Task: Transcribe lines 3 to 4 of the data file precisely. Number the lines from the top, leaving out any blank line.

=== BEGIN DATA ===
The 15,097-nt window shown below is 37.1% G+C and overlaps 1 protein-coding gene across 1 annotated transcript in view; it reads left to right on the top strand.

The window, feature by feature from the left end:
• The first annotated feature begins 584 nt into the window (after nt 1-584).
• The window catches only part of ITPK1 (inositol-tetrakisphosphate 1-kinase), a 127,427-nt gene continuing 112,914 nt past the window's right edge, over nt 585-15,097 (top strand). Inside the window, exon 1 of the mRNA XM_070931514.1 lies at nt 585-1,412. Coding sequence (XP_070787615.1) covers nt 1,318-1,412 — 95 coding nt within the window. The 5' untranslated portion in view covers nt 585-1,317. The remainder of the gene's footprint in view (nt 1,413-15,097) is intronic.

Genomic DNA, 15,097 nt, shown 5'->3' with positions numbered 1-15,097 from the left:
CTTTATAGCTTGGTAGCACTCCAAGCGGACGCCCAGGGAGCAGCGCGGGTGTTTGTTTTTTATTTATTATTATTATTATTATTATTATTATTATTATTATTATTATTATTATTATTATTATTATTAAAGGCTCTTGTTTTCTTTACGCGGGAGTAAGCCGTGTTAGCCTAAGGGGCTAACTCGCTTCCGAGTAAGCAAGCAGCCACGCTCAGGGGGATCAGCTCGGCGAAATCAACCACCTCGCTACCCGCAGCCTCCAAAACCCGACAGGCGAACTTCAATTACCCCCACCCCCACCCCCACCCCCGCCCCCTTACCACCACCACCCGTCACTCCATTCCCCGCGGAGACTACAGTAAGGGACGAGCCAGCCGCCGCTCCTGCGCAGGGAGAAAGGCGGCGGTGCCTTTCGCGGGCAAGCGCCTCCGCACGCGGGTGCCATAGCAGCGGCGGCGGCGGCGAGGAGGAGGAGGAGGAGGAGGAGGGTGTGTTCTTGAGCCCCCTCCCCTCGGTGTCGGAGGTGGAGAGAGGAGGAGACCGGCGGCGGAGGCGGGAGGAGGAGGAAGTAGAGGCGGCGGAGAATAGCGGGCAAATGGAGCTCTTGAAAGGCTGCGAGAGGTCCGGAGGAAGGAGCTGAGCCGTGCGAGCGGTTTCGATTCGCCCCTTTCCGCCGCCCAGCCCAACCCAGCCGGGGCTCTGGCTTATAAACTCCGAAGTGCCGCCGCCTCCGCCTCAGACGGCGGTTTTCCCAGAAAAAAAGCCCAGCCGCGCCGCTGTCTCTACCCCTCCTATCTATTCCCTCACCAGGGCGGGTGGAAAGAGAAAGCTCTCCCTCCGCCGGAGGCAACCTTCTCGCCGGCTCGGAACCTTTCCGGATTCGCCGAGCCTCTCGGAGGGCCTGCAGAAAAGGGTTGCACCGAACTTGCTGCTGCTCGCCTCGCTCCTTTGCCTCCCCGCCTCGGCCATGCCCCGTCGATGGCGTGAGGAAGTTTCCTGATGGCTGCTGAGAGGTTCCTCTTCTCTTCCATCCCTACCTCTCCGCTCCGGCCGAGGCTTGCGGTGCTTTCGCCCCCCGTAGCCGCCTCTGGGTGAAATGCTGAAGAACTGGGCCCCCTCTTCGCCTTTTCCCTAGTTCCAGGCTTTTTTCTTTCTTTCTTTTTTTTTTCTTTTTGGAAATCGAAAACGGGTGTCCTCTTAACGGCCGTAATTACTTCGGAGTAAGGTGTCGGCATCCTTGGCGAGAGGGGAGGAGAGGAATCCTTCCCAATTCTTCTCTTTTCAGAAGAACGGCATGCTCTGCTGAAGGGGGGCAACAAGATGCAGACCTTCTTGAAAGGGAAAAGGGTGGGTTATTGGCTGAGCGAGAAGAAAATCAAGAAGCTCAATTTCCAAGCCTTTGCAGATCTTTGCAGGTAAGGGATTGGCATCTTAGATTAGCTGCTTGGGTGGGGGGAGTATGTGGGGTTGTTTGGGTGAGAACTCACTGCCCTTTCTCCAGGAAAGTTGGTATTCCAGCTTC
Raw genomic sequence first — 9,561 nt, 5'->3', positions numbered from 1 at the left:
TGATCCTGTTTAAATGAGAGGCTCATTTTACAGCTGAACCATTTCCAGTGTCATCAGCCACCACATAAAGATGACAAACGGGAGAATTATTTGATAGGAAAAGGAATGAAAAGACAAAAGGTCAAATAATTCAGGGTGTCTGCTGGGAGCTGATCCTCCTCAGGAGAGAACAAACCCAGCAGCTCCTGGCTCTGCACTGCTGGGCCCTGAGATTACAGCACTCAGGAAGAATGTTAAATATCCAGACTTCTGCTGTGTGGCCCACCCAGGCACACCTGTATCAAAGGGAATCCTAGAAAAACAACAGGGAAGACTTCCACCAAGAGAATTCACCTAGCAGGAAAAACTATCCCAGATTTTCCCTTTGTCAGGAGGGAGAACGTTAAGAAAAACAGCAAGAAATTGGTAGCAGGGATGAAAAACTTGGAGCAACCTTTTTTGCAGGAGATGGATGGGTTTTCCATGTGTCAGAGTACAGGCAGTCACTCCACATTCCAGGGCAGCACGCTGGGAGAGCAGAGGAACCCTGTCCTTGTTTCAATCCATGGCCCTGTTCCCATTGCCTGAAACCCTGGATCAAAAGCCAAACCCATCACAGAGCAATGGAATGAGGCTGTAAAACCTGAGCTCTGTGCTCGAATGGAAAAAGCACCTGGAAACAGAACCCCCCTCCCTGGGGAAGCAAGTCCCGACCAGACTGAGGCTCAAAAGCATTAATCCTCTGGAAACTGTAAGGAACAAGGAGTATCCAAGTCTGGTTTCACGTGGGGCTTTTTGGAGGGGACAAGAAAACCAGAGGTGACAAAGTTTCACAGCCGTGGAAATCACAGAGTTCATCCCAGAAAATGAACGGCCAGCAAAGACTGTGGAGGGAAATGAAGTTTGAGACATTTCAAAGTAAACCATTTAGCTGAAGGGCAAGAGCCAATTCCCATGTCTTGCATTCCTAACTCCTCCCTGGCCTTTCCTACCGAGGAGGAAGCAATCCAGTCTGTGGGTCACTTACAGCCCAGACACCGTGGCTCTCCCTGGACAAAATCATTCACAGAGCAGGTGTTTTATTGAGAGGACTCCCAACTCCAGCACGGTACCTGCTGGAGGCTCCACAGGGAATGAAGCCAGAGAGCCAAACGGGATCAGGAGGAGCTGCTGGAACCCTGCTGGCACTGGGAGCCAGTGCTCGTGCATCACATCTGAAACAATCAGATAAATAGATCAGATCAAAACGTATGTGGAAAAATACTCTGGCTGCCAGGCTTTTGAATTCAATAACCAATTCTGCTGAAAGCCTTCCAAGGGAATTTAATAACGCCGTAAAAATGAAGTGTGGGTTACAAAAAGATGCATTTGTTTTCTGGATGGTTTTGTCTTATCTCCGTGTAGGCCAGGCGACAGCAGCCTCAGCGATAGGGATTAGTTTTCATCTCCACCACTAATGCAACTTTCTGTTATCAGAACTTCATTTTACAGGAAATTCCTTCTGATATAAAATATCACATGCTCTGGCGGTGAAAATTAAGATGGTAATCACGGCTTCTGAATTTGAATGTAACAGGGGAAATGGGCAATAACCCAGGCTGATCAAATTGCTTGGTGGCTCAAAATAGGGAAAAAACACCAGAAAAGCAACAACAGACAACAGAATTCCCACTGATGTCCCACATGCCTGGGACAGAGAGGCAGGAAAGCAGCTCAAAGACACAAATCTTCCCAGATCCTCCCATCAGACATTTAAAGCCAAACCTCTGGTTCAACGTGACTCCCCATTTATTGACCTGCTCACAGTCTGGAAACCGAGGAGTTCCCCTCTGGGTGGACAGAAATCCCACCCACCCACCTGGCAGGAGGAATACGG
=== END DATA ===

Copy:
• The first annotated feature begins 584 nt into the window (after nt 1-584).
• The window catches only part of ITPK1 (inositol-tetrakisphosphate 1-kinase), a 127,427-nt gene continuing 112,914 nt past the window's right edge, over nt 585-15,097 (top strand). Inside the window, exon 1 of the mRNA XM_070931514.1 lies at nt 585-1,412. Coding sequence (XP_070787615.1) covers nt 1,318-1,412 — 95 coding nt within the window. The 5' untranslated portion in view covers nt 585-1,317. The remainder of the gene's footprint in view (nt 1,413-15,097) is intronic.